Turbulence over bonuses as British Airways CEO Willie Walsh steps down
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Turbulence over bonuses as British Airways CEO Willie Walsh steps down

WILLIE WALSH bowed out of the top job at International Consolidated Airlines Group (IAG) this week after nine years in charge of the company.

IAG’s airlines include British Airways, Aer Lingus and Iberia.

However, Walsh’s last day at work on Tuesday, September 8, was marked by some turbulence.

Over 20 per cent of investors objected to the Dublin man’s annual bonus of £833,000 which took his 2019 earnings to £3.2million.

Willie Walsh also stands to pick up a potential 1.1 million shares, worth £5.2 million, under previously awarded bonus schemes over the next four years, should performance targets be met.

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This, of course, is not guaranteed under the current economic climate.

The IAG revealed only 71.6 per cent of investors approved executive pay awards at its annual shareholder meeting in Madrid on September 8, with around 20 per cent of votes going against the awards.

The deal was agreed before coronavirus hit the aviation industry.

There has been anger at the size of the pay-out in the light of thousands of airline staff losing their jobs, with others having to take reduced remuneration.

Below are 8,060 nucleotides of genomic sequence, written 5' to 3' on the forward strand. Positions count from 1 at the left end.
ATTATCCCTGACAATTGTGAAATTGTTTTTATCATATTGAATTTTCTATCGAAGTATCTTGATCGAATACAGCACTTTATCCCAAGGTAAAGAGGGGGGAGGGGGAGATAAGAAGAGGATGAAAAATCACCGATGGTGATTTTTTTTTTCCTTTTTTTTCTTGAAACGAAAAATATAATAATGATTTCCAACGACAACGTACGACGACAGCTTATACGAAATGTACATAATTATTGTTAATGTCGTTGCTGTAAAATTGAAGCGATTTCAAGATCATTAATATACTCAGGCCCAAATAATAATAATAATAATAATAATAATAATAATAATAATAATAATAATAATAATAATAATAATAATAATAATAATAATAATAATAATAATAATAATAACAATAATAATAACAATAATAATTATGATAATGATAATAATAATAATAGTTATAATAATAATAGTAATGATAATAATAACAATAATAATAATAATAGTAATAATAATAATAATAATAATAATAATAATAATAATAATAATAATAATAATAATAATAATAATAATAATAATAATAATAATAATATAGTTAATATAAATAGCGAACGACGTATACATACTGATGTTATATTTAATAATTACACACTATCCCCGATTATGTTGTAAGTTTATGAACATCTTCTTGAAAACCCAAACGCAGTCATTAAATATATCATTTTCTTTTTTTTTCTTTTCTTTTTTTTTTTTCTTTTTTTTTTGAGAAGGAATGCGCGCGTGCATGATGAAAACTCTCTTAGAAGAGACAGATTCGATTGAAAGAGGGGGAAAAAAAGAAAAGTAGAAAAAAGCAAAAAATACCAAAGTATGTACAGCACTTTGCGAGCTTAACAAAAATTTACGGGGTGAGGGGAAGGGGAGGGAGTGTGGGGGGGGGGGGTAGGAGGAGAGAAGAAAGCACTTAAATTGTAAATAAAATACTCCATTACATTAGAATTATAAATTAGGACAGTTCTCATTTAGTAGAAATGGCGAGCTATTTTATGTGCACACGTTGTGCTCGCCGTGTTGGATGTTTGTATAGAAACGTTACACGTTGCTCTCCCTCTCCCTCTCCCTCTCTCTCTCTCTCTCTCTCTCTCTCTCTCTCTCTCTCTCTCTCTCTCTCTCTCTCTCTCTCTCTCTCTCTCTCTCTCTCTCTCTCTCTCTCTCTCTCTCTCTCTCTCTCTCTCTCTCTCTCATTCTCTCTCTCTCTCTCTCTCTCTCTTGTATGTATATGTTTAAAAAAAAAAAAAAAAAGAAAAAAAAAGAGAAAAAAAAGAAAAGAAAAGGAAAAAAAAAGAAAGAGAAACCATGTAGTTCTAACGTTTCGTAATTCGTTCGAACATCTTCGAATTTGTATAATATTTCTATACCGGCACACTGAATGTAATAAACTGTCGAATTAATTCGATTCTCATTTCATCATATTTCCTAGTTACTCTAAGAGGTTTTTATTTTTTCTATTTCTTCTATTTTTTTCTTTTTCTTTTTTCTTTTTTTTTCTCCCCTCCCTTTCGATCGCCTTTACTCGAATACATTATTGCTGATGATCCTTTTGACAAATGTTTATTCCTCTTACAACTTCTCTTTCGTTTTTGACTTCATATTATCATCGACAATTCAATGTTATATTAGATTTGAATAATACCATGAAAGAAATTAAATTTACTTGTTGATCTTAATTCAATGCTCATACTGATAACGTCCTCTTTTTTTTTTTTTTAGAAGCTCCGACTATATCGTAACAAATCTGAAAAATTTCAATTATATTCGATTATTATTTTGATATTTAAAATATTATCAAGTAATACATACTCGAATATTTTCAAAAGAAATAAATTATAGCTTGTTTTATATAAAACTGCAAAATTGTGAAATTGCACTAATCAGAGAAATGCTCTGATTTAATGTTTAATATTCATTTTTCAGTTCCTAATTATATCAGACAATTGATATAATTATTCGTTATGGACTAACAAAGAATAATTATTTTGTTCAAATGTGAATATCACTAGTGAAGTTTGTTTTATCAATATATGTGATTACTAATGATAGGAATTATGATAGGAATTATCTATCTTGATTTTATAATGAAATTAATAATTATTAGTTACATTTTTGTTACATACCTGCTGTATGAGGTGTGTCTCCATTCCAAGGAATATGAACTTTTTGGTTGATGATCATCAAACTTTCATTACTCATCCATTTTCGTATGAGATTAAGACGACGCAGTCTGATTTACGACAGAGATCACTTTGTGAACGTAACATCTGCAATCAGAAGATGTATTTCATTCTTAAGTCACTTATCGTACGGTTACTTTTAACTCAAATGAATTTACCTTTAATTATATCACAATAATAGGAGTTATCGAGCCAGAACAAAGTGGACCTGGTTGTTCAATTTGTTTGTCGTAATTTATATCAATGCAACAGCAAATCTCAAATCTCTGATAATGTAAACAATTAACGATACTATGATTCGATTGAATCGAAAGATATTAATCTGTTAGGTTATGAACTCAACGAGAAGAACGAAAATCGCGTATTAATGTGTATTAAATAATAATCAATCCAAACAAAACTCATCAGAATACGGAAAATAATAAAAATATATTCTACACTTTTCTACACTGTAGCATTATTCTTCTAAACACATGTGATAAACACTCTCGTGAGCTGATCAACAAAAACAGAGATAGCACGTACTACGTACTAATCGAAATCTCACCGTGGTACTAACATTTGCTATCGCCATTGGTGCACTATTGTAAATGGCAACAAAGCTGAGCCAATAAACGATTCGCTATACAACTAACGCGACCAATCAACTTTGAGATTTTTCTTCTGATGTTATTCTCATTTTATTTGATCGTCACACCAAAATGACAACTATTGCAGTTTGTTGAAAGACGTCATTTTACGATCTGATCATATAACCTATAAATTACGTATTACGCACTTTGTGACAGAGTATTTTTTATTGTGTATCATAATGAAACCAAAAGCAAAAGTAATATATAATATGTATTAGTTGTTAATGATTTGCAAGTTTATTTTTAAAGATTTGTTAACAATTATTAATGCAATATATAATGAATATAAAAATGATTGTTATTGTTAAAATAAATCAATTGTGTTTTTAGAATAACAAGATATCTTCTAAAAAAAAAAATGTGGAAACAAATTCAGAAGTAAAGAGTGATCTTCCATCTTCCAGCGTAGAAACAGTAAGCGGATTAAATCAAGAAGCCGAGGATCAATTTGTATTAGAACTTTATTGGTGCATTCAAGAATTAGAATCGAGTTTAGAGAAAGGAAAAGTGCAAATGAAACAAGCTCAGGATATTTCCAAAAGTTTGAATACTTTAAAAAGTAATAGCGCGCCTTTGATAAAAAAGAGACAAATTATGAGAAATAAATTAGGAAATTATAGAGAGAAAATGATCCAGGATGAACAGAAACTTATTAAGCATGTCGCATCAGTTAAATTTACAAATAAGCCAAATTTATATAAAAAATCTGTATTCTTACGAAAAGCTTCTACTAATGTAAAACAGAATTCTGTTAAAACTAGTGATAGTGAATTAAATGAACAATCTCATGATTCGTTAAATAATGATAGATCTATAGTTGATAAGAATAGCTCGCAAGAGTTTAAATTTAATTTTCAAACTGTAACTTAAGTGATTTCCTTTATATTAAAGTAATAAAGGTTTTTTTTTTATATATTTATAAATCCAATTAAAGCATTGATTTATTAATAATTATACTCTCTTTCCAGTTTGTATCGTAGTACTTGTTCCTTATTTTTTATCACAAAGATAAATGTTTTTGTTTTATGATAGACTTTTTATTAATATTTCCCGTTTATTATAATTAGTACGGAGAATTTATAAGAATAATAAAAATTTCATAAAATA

Walsh became CEO of British Airways in 2005, subsequently taking charge of IAG in 2011.

He was due to retire in March of this year, but agreed to stay on as the pandemic crisis hit, and has subsequently devastated the aviation industry.

The Dublin man, now 58, is one of the few international airline bosses who started out his career as a pilot.

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He joined Aer Lingus as a cadet aged 17, and worked his way up to Boeing 737 captain with the airline.

Parallel with his flying career, Walsh acquired a Master’s degree in management and business administration from Trinity College Dublin.

He subsequently became boss of then financially troubled Aer Lingus in 2001.

His round of cost-saving measures, including the elimination of 2,000 jobs, earned him the nickname “Slasher” Walsh.

But refiguring Aer Lingus as a low-cost carrier ensured its survival.

Walsh orchestrated the creation of IAG through the merger of British Airways and Spanish carrier Iberia.

The group also includes Aer Lingus and the budget airline Vueling.

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Walsh will be succeeded as CEO of IAG by the current boss of Iberia, Luis Gallega.